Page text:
Indian MSMEs aren't new to adversities. Their zeal to emerge victorious every time a challenge erupts has been tested repeatedly. Amid interest rate hikes, China's economic slowdown, the covid-led global supply chain crisis, and the ongoing Russia-Ukraine conflict, an opportunity has arisen for India's MSMEs to carve their name on the global trade map.
India's economy currently stands at nearly $3.5 trillion, making it the world's fifth largest. The Centre for Economics and Business Research estimates India's annual GDP growth will average 6.4% for the next five years, then rise 6.5% in the following nine years.
The world is now looking at India as a hot investment destination, especially in manufacturing and production–the twin pillars for trade and trade-related growth. Moreover, The International Monetary Fund's Deputy Managing Director Gita Gopinath, at the World Economic Forum, said that countries looking to diversify their supply chains are considering India. The nation is on everyone's mind as an alternative to China for nearshoring/friendshoring, with MSMEs- the real custodians of India's economic growth, being an integral component.
To help India leverage this opportunity and potentially catalyze MSMEs' contribution to global trade, the government should consider a three-pronged approach in its annual Budget 2023-24.
1. Credit Guarantee Fund Trust for Micro and Small Enterprises (CGTMSE):
Basic amendments to the CGTMSE scheme that aims at providing institutional credit via unsecured loans are one of the most prominent steps to fuel MSMEs' growth. However, the scheme's lending framework has become more generalized in the quest to widen the scope to include all sections of society. In the Budget 2023-24, the government must bring the requisite focus back on catering to the needs of smaller MSMEs and provide them timely access to credit.
Additionally, the interest rate range between 14% to 18%, though quite competitive for unsecured loans, must be reduced to benefit more MSMEs. This is achievable given the policy helps provision credit from conventional lenders to new-generation entrepreneurs. The step is crucial in alleviating the overall working capital fulfillment for MSMEs to scale their efforts quickly.
2. Emergency Credit Line Guarantee Scheme (ECLGS):
The ECLGS picked up steam during covid-19 and has great potential to continue to deliver returns for MSMEs. Through the Budget, the government must create broader awareness about the scheme, including an up-to-date revision of what it entails and how MSMEs can benefit from it. Furthermore, making the scheme accessible, given the lucrative 9.25% interest rate offer for banks and 14% for NBFCs, and clear communication to MSMEs on how to get the credit line is a pending step that the Budget 2023-24 must address.
3. Product-Linked Incentives (PLI) Schemes:
The government's objective to boost domestic manufacturing, investments, and exports via industry-specific PLI schemes is an area that needs attention in Budget 2023-24. Moreover, the allocation of INR 1,000Cr for MSMEs must be revisited, which could pave the way for MSMEs to compete globally as India's manufacturing capabilities continue to improve.
4. Remission of Duties and Taxes on Exported Products (RoDTEP) Scheme:
While RoDTEP scheme was implemented in January 2021, it underwent multiple additions. However, even today, there is a substantial need to revise the scheme, and rates need to be amended to boost exports further, combat the recessionary world's changing requirements and protect exporters' interests. The RoDTEP scheme, which enables rebates of the embedded central, state, and local taxes to the exporters, has been a long-standing industry demand and is well-received. The confidence needs to be built further.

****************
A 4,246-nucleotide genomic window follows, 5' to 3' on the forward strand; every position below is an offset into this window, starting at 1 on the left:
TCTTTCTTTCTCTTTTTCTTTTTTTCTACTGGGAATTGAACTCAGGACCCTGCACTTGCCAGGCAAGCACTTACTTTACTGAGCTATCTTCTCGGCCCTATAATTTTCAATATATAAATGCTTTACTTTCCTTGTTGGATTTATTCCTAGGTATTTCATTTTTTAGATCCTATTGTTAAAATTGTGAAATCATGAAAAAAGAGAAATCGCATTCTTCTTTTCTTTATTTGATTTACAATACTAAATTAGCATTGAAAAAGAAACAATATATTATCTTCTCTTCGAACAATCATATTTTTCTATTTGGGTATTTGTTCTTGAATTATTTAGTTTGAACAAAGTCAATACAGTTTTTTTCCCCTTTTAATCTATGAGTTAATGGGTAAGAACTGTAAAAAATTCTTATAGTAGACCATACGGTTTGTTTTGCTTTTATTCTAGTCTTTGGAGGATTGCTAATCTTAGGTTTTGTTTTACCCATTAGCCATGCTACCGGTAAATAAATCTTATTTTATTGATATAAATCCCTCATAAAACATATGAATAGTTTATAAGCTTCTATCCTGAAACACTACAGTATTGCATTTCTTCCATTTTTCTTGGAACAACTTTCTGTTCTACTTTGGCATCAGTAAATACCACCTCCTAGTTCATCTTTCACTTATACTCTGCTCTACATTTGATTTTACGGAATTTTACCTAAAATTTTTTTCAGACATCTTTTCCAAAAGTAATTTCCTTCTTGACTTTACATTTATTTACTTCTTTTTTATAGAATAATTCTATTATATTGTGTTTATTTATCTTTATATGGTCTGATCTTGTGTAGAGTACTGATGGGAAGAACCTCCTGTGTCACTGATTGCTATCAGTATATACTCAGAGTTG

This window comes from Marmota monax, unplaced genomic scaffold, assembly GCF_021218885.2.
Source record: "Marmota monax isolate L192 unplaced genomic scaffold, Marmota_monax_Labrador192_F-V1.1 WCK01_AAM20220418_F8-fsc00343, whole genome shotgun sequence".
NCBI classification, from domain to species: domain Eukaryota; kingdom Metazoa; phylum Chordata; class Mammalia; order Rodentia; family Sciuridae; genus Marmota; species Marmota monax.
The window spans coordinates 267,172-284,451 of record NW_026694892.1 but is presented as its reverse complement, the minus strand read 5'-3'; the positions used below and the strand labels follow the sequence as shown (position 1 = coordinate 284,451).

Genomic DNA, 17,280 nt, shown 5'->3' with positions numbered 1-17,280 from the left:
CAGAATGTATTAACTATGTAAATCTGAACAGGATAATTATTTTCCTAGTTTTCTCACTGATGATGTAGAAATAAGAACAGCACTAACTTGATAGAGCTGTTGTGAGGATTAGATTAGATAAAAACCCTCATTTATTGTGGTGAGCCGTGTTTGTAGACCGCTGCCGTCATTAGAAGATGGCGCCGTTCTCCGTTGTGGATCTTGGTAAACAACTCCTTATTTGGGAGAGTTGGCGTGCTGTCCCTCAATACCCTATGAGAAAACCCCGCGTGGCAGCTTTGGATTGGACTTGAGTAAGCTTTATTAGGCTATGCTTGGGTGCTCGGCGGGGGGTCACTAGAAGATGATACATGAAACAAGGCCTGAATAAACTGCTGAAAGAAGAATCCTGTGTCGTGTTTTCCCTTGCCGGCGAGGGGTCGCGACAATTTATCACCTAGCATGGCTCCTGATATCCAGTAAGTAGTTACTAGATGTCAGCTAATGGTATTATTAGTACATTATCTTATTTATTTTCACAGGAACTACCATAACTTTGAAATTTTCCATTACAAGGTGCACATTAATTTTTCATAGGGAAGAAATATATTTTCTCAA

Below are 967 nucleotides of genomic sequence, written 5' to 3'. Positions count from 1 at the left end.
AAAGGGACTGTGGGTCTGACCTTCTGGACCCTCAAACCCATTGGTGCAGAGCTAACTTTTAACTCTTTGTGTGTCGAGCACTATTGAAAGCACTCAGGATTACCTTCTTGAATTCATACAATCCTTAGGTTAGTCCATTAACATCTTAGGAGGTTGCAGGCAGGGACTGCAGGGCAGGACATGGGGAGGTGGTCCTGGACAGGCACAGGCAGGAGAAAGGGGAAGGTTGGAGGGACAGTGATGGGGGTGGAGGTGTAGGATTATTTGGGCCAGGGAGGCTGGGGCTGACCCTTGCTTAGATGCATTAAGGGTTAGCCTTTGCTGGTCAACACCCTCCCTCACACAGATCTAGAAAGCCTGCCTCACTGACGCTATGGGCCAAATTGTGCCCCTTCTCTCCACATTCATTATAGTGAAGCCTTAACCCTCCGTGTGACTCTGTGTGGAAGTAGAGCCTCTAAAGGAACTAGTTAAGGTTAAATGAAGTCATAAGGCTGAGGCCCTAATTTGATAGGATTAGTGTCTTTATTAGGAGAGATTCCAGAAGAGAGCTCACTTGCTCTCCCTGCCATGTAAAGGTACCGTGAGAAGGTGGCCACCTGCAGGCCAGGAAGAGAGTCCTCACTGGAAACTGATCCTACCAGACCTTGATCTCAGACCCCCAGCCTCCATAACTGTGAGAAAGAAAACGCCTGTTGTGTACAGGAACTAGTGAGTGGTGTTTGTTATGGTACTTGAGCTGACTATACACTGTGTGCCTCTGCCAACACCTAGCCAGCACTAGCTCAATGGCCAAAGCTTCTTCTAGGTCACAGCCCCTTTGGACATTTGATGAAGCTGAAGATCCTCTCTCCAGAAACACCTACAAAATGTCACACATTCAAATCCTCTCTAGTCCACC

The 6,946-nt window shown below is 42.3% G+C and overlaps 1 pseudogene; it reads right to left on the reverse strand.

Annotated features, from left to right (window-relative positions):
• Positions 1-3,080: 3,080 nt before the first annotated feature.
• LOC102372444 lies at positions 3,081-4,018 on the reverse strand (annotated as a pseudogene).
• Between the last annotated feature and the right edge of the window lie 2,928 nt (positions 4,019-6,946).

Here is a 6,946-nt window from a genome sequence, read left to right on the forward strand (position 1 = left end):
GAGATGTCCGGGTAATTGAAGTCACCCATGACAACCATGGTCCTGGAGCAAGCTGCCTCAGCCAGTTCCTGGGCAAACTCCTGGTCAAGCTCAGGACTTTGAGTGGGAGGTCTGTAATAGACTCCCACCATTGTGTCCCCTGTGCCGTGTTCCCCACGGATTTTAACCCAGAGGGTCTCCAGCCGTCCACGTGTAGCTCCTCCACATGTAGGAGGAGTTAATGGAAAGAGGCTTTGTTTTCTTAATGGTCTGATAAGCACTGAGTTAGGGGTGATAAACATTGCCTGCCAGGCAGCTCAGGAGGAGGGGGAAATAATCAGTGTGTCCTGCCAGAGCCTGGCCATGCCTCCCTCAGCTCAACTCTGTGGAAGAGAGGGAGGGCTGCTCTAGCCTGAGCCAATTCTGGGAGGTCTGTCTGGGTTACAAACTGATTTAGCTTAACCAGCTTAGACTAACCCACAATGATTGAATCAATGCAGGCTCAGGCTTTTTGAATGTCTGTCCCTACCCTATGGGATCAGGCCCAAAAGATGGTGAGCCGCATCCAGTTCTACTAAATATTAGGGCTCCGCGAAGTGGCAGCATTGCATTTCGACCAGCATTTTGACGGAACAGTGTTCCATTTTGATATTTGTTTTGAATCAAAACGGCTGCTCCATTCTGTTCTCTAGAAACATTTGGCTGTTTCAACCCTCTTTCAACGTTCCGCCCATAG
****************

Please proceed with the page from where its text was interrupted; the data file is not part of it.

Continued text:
1. Convenient testing and certifications for MSMEs:
Quality checks and improvisation standards need to be structured by utilizing testing and certifications issued by the government. This will instil trust in the global clientele and bring Indian MSMEs on par with global peers.
The need of the hour is to make processes cheaper, more convenient, and more efficient for exporters. This would reduce the rejection rate of MSME exports, accelerate global trade and improve the brand image of Indian products in the international market.
2. Improving the GST system to boost compliance:
GST has often been amended to benefit MSMEs, but its processes are usually unnecessarily complex. Improvements in filing GST, simplifying processes to claim refunds, and user-friendly procedures for the not-so-digitally-savvy MSMEs will aid in optimizing effort and time.
Reducing taxes for MSMEs is the one demand that has been persistently voiced. The time is right for the government to address this concern and help MSMEs leapfrog their counterparts. In India, the tax rate for large corporations is 25%, 33% for proprietorship firms, and 42% for partnership firms. Establishing a level-playing field for MSMEs by offering them a lower corporate income tax rate of 25% would allow them to produce competitive products for global markets.
Similarly, some other pain points of MSMEs are reducing GST across sectors and decreasing the interest rates for late payments of GST from 18% to 12%. Addressing these issues would further boost the economy and help MSMEs increase their contribution to exports.
2023 is indeed the much-awaited opportunity for India's MSMEs to rethink and reimagine growth prospects that would further widen their scope globally. For MSMEs, Budget 2023-24 will hold the key to how they can achieve this goal.
The article was first published on economictimes.indiatimes.com